Maggie Otero is the coordinator for Latinx students at The Multicultural Center. Otero has been working at The Center since mid-July and finds fulfillment working with students. Her position at The Center has allowed Otero to create a space she didn’t have as a college student and she wants students to feel connected and supported all throughout their time at the University of Nevada, Reno.
Otero loves connecting with students and getting their input on what events they want to see. Coming up, The Center is putting on an event based on a Bad Bunny album, YHLQMDLG. YHLQMDLG is an acronym for "Yo Hago Lo Que Me Da La Gana" which is Spanish for "I Do Whatever I Want" and is the inspiration for an event on Oct. 11, from 5 to 8:30 p.m. at the JCSU theatre. At #YHLQMDLG: Breaking the labels of our Latinidad, students will have a conversation about identity, cultural expectations and being authentically themselves.
“I remember being an undergrad student and not really knowing where to go, not really knowing how to do things or not having events that were culturally relevant to me,” Otero said. “Like we had bingo night but we never had Lotería nights. Getting the chance to build a space for students to have cultural experiences with their campus community really excites me. I get to learn about students and their lived experiences as well. Exposure to different lived experiences and different people and different ways of looking at the world is really what makes life very exciting.”
Otero has a motto for herself when it comes to working with students. She wants to create the intersection of health and well-being and student success at The Center. Her degree in Public Health allows her to look at big-picture issues and how it affects students in their individual lives.
“I am able to see how big-picture issues like housing security, financial security, feeling connected and building community, how all of that eventually ends up affecting student success,” Otero said. “A lot of my events incorporate a little bit of not only building community and a sense of belonging but also talking about mental health and seeing where we’re at. So just building space where students can feel safe to talk about these things and know that there are resources on campus for them I think is very important and I am hoping that that will help them feel supported but also help them identify resources available to them.”
Originally from Mexico City, Otero moved to the U.S. when she was 13 and attended a boarding school. At school, there were many international students and many of whom were from Mexico, which helped Otero have a sense of belonging with shared language and experiences. However, in college, Otero went to Schreiner University in Texas to get her bachelor’s degree and really struggled to find her place.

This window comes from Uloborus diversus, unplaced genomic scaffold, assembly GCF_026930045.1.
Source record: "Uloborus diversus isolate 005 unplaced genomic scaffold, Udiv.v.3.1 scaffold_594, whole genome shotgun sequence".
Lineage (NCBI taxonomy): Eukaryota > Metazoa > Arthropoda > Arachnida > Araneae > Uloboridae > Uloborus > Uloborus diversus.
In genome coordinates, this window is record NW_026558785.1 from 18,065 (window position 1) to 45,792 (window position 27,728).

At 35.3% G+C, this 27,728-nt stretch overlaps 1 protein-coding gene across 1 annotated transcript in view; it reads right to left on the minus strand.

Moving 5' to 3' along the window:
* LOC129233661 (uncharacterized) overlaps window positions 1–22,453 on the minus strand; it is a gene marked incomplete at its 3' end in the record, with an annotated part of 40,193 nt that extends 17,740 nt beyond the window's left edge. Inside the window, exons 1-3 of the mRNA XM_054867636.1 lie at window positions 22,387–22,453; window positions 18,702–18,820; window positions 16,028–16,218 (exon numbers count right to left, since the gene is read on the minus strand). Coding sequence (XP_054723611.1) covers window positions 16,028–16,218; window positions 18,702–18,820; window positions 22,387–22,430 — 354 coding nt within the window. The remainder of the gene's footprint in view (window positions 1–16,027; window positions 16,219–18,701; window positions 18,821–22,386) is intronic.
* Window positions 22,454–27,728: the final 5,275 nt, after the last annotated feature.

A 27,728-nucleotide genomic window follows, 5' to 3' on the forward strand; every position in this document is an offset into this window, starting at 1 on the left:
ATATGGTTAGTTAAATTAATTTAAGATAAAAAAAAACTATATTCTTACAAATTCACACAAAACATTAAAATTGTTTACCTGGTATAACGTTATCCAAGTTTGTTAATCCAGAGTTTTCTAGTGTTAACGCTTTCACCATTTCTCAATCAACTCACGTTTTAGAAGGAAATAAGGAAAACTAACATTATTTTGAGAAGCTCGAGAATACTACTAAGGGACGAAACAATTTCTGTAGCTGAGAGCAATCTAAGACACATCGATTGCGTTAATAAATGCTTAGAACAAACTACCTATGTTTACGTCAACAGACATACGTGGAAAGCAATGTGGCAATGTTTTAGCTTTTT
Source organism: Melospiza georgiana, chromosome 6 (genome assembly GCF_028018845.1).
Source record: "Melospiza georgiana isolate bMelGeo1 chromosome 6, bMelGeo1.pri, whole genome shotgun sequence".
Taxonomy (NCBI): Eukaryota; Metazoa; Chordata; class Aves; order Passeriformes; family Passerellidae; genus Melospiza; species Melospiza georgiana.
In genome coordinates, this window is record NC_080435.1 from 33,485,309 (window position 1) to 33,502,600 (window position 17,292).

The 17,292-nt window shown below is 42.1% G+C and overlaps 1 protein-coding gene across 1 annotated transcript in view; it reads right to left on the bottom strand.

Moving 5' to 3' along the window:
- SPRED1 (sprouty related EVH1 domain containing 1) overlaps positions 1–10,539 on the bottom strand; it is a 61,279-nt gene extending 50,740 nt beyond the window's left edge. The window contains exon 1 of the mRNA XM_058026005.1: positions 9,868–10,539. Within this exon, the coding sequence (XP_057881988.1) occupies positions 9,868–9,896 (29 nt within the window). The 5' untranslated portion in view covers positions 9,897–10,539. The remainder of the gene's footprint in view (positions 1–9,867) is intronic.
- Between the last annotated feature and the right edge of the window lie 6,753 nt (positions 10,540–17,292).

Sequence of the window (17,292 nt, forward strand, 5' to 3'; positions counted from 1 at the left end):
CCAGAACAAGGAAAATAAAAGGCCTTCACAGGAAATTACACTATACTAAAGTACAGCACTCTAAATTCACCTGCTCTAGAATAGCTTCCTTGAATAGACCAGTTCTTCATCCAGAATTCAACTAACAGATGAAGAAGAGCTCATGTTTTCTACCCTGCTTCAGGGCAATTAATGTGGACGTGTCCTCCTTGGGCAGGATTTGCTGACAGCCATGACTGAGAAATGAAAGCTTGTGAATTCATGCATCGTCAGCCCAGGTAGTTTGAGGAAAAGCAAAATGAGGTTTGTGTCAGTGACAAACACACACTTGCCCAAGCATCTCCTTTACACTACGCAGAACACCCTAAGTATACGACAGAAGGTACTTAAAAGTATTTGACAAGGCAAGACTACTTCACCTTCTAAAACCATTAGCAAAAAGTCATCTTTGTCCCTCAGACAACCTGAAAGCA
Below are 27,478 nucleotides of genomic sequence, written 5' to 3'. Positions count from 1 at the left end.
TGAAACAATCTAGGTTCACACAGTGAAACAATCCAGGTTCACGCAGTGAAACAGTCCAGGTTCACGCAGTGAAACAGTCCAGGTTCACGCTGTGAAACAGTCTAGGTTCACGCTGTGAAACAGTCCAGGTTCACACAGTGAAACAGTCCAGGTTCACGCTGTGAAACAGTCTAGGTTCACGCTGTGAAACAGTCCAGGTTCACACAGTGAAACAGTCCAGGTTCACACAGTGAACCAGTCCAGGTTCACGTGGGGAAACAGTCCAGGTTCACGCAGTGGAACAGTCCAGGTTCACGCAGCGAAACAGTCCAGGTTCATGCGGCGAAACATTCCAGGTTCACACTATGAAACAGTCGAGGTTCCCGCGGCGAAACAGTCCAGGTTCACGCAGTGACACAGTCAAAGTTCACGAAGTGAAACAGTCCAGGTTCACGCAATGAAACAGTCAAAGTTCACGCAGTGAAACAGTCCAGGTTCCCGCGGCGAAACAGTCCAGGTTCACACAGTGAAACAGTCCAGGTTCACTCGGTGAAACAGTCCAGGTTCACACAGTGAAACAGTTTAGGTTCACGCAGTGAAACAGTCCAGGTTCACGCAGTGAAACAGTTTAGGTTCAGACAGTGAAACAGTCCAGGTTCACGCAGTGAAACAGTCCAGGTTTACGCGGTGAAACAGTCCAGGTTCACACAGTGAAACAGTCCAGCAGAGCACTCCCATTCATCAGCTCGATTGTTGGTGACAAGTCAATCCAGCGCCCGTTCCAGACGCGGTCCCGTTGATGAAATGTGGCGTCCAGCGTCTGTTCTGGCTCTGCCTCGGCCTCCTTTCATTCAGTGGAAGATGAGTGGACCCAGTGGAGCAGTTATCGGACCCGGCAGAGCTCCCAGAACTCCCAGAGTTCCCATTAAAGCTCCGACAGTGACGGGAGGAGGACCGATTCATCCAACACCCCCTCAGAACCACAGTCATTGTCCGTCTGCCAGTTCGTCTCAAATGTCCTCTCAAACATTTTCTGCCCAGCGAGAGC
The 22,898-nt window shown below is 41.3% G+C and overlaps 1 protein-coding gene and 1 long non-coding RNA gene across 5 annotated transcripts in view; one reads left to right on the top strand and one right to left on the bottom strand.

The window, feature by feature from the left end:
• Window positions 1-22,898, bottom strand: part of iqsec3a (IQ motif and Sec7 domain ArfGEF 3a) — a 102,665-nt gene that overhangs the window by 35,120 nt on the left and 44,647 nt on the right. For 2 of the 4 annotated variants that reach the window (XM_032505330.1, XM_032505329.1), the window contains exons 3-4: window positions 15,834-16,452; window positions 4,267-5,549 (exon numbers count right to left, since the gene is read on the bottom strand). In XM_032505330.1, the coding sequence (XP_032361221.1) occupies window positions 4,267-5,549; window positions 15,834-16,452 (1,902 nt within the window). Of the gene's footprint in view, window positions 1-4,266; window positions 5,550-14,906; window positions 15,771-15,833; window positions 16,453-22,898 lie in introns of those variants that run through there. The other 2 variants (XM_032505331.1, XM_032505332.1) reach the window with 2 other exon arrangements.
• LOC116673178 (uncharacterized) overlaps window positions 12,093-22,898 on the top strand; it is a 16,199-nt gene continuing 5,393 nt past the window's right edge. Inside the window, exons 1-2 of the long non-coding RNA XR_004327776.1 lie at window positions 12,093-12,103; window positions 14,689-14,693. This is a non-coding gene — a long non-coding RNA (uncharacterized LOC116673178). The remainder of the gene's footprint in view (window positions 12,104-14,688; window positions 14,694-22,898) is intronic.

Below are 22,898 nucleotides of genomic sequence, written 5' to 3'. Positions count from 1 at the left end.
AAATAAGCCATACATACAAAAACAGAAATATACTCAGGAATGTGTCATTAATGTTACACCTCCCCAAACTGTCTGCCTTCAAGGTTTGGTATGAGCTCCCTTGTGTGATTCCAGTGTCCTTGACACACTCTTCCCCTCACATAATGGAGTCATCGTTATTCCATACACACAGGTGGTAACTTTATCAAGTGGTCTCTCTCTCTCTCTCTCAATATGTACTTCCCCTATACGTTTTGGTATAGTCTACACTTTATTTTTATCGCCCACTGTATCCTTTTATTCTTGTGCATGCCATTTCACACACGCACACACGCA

“I moved on to college and I went to a predominantly white institution. It was a very interesting transition of figuring out how to connect to my roots, how to build community and how to find my people,” Otero said. “I think it was also at a time when the sociopolitical climate wasn’t so great with the Trump administration. It was hard to find my place but it was also good to connect with Latino organizations on campus. Being a part of that, being involved, definitely made it a lot easier.”
While in college, Otero chose public health as her major. She got an internship to see what health policies looked like in Mexico. During this time Otero advocated for a nutrition labeling policy change in Mexico and she felt like she found her purpose.
“Eventually I got an internship to see what health policy looked like in Mexico and I advocated for a labeling policy change in Mexico and that was really cool,” Otero said. “I think what truly inspired me about that was being able to see actual, impactful change. It kind of felt like with so many other majors, I couldn’t really make a difference in the world. Public Health, specifically health policy, allowed me to make change and still work with communities that I love.”
Maggie Otero gets inspiration for her events everywhere and wants to make a place for students to connect with each other and their roots. Even though Otero has only worked at The Center since July, she loves what she's doing and wants to continue making events and connecting with students. For more information about the events The Center is putting on, check out their Instagram page and website!